ML: Local Environments, Exceptions, I/O

Eager vs. Lazy Evaluation
    ML uses lazy eval only with boolean expressions. Eager eval otherwise. All arguments are evaluated, for example, before the function is called on the values... strict call-by-value.
Consider this
  fun looper x = looper(x);

  fun heaper x = x*heaper(x);

  fun higher (flag, arg, func) = 
     if flag 
        then func(arg):int
        else 1

  fun yurk (flag, arg) = 
     if flag 
        then arg
        else 1

Lazy evaluations is called Normal-order evaluation

Eager evaluations is called Applicative order evaluation

These come from lambda calculus, the mathematical foundation for claiming that a language of functions can express all possible computable computations.

Binding is not assignment

   val x = 5;

is not the ML equivalent of 

   x := 5;

in imperative languages.

x := 5     says "there is a storage location... we have bound the 
           name x to that storage location, and now we would
           like to place this bit pattern in that storage
           subsequent references to x will go to the storage
           location and use what value is there

val x = 5  says "make a new entry in the symbol table (environment)
           binding the name x to the integer value 5"

it is a matter of indirection... what is the name bound to?

   x  --->  storage loc  --->  value  (imperative)
   x  --->  value                     (functional)

The name "x" is not refered to as a "variable"
rather it is an identifier
Local Environments: LET

Let will define a local scope... allowing symbol definitions that 
live only for part of a function definition

  fun hunPower (x:real) =
    let val four = x*x*x*x ;
        val twenty = four*four*four*four*four ;

Perverse example:

  fun hunPower (x:real) =
    let val x = x*x*x*x ;
        val x = x*x*x*x*x 

Bindings work fine this way... x keeps on getting a new binding, which
is added successively to the symbol table and hides previous bindings.
At end of LET all bindings created in the block are removed.

LET can be used in conjunction with patterns in several useful ways 

  (* function to split a list into two lists, alternating elements *)
  fun split(nil) = (nil,nil)
   |  split([a]) = ([a],nil)
   |  split(a::b::cs) =
        let val (M,N) = split(cs)
        in  (a::M,b::N)

Now we're getting somewhere... here's MergeSort

  (* using split as previously defined *)

  (* remember merge? *)
  (* merges two sorted lists, sorted smallest first *)
    fun merge(nil,M) = M
     |  merge(L,nil) = L
     |  merge(L as x::xs, M as y::ys) =
          if (x:int) < y then x::merge(xs,M)
          else y::merge(L,ys) ;

  fun mst (nil) = nil
   |  mst ([a]) = [a]
   |  mst (L) =
        let val (M,N) = split(L) ; 
            val M = mst(M) ;
            val N = mst(N)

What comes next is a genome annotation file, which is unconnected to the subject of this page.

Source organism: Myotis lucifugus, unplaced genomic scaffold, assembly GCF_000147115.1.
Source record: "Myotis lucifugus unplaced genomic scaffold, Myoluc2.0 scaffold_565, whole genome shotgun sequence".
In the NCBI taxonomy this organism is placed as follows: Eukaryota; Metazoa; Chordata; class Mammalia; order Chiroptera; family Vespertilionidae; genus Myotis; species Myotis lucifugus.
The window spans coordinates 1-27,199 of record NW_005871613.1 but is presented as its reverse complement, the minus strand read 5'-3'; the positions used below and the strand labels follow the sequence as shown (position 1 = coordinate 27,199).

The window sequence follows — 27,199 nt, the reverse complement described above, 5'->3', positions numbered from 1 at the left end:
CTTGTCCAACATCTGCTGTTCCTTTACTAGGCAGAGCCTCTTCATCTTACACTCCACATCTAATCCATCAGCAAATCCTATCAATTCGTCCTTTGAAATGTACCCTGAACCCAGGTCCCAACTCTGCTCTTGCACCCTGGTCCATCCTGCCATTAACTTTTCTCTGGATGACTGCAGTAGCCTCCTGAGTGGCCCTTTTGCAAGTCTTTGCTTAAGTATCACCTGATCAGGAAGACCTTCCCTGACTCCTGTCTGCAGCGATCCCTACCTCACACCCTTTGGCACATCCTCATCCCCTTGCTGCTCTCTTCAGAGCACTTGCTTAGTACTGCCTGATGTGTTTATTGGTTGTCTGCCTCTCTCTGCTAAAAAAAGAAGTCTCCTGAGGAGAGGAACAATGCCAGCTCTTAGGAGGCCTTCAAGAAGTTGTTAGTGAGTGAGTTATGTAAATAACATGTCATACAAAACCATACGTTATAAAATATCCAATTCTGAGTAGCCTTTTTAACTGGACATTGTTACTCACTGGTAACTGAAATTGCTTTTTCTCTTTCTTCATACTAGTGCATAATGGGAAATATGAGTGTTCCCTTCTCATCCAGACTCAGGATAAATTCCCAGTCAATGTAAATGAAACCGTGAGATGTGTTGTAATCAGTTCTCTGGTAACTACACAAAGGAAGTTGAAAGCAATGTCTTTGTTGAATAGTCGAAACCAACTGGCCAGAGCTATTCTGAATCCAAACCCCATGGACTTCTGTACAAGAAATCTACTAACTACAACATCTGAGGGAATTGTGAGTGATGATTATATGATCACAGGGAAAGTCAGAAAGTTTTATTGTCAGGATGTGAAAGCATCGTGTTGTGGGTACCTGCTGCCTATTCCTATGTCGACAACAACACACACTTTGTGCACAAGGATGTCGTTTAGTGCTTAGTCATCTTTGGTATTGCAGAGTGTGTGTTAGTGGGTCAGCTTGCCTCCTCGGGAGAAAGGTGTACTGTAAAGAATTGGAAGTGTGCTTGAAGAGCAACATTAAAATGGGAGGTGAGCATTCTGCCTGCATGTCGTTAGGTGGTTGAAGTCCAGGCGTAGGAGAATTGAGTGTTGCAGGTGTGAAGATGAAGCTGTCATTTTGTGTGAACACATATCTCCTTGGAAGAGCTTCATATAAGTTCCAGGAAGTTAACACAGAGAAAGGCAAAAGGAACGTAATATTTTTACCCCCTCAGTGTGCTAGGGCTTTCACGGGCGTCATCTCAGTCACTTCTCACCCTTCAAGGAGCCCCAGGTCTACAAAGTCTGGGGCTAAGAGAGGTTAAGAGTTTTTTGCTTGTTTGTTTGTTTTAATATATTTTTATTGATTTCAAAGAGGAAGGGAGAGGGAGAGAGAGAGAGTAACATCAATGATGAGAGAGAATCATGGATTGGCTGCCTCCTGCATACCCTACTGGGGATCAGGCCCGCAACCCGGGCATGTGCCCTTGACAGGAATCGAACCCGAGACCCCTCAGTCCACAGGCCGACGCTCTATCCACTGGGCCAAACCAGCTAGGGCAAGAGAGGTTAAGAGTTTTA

in  merge(M,N)

Simple Output

Traditionally I/O is a side effect... but it is useful even in 
a functional PL 

"print" function puts value of its argument to STDOUT

   fun tz(0) = print("zero\n")
    |  tz(_) = print("not zero\n") ;
   >> val tz = fn : int -> unit

Note the type "unit" for print "result"

print takes arguments of int, bool, real, or string
but you must be careful when mixing types in a function definition

   fun prhd(nil) = print("oops... list has no head\n")
    |  prhd(x::_) = print(x) ;
   >> Error: overloaded variable cannot be resolved: print

You have to help the type inference system

   fun prhd(nil) = print("oops... list has no head\n")
    |  prhd(x::_) = print(x:int) ;
   >>  val prhd = fn : int list -> unit

Note that this now works only for int list... not generic list.

This sometimes prints string, sometimes integer... which is ok,
since printing is a side effect.  Type of prhd is "int list -> unit"
You can combine statements into a statement list with ( )
Here is a print list example

  fun prlst(nil) = ()
   |  prlst(x::xs) = 
        ( print(x:int); 

What happens here (without parens)?

  fun prlst(nil) = ()
   |  prlst(x::xs) = 
What is the difference between STATEMENT LIST and LET?

Between LET ... IN we must find declarations (val, fun, etc.)

Simple Input

Reading a file... open_in , end_of_stream , input 

  fun rdlst (file) = 
    if end_of_stream(file) then nil
    else input(file,1) :: rdlst(file) ;
  >>  val rdlst = fn : instream -> string list

  >> val it = ["1","2","3","4","5","\n","6","7","8",...] : string list

Here, input(fn,n) says read "n" characters from file handle "fn"

open_in creates a file handle of type "instream"

  val inf = open_in("foo");
  >> val inf = - : instream

instream is a sequence of characters, includes "\n" from files.
A more complex I/O example

read a list of integers from a file and compute their sum
 -- positive integers only
 -- integers separated by one or more white-space chars 
 -- last int may or may not have white-space after it
 -- any char except ws and digit is error

exception BadChar;

val END = ~1;

fun white(c) =
c=" " orelse c="\n" orelse c="\t";

fun digit(c) =
c >= "0" andalso c <= "9";

fun startInt(file) = 
  (* get the first digit from file;